The conversion features of our 1% convertible senior notes are equity-linked derivatives. As such, we recognize these instruments as off-balance sheet arrangements. The conversion features associated with these notes would be accounted for as derivative instruments, except that they are indexed to our common stock and classified in stockholder’s equity. Therefore these instruments meet the scope exception of paragraph 11(a) of SFAS No. 133, “Accounting for Derivatives Instruments and Hedging Activities,” and are accordingly not accounted for as derivatives for purposes of SFAS No. 133.
 
 
We are party to litigation which we consider routine and incidental to our business. Management does not expect the results of any of these actions to have a material adverse effect on our business, results of operations or financial condition. See “Legal Proceedings” in Item 1 of Part II of this quarterly report on Form 10-Q and Note 16 of our notes to Unaudited Condensed Consolidated Financial Statements elsewhere in this quarterly report form 10-Q for further discussion on litigation.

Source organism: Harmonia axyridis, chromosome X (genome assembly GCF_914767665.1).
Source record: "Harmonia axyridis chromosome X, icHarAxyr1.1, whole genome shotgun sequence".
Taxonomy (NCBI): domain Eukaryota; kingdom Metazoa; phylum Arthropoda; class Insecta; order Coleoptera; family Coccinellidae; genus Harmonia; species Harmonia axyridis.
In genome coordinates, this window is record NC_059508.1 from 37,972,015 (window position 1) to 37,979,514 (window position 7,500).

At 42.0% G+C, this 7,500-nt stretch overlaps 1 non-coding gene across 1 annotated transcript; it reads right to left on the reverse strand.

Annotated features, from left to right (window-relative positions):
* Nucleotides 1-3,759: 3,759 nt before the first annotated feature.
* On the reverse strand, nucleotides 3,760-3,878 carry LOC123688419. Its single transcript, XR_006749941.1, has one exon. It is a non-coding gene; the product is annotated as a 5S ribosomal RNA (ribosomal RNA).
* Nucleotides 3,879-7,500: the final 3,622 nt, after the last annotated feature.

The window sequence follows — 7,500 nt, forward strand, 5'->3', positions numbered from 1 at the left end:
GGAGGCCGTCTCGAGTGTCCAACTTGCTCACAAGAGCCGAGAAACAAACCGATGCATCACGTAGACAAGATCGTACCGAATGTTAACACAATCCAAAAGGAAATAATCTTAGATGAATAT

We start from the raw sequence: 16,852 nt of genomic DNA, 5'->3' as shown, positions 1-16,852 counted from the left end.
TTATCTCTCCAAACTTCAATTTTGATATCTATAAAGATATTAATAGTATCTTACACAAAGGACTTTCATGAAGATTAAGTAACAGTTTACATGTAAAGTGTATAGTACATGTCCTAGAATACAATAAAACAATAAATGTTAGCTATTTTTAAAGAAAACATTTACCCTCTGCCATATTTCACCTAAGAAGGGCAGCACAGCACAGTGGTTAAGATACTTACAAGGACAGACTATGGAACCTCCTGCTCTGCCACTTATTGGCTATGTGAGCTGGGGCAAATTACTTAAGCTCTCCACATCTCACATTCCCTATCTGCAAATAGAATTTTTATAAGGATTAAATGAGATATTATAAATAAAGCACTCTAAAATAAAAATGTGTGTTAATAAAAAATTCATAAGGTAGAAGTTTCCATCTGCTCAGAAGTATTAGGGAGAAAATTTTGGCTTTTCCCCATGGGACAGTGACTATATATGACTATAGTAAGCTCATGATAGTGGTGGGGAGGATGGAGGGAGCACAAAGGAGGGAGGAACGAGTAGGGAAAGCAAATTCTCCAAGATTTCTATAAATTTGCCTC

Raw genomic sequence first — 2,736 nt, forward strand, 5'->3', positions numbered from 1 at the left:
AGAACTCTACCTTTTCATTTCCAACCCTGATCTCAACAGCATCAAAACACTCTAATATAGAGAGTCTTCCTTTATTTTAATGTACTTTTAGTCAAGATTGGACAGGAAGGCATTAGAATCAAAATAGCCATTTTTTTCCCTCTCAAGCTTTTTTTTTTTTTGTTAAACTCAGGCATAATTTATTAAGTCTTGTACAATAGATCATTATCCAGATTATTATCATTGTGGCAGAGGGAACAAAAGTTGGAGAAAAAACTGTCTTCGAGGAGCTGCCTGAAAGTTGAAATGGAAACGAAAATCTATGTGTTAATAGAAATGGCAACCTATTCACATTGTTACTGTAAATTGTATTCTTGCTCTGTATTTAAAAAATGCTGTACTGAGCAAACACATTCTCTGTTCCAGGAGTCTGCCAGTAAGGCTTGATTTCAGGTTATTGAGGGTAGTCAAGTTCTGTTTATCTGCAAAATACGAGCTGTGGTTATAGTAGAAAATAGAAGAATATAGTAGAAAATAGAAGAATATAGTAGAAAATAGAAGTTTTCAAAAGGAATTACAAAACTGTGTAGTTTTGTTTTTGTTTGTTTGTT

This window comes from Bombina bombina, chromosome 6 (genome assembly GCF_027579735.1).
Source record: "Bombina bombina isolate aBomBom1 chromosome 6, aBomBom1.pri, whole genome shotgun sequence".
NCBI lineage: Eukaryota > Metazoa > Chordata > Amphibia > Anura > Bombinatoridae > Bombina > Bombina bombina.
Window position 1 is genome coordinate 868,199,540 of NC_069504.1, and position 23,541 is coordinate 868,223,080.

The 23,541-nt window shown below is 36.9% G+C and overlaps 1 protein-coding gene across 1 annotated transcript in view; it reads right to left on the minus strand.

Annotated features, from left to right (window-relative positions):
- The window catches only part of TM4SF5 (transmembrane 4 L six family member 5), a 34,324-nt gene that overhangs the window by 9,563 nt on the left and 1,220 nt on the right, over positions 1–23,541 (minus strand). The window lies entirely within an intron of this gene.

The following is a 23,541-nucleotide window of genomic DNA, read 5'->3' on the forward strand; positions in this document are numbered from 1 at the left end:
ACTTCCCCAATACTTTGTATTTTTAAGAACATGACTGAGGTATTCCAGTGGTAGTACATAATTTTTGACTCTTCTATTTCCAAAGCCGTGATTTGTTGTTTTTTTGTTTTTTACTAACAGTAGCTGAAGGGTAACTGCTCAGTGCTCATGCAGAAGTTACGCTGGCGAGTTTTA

In June 2006, the FASB, issued FASB Interpretation No. 48, “Accounting for Uncertainty in Income Taxes, an Interpretation of FASB Statement No. 109,” or FIN 48. FIN 48 clarifies the accounting for uncertainty in income taxes recognized in an enterprise’s financial statements in accordance with FASB Statement No. 109, “Accounting for Income Taxes.” FIN 48 prescribes a two-step process to determine the amount of tax benefit to be recognized. First, the tax position must be evaluated to determine the likelihood that it will be sustained upon external examination. If the tax position is deemed more-likely-than-not to be sustained, the tax position is then assessed to determine the amount of benefit to recognize in the financial statements. The amount of the benefit that may be recognized is the largest amount that has a greater than 50 percent likelihood of being realized upon ultimate settlement. FIN 48 was effective for us as of January 1, 2007. The adoption of FIN 48 did not have a material impact on our financial position and results of operations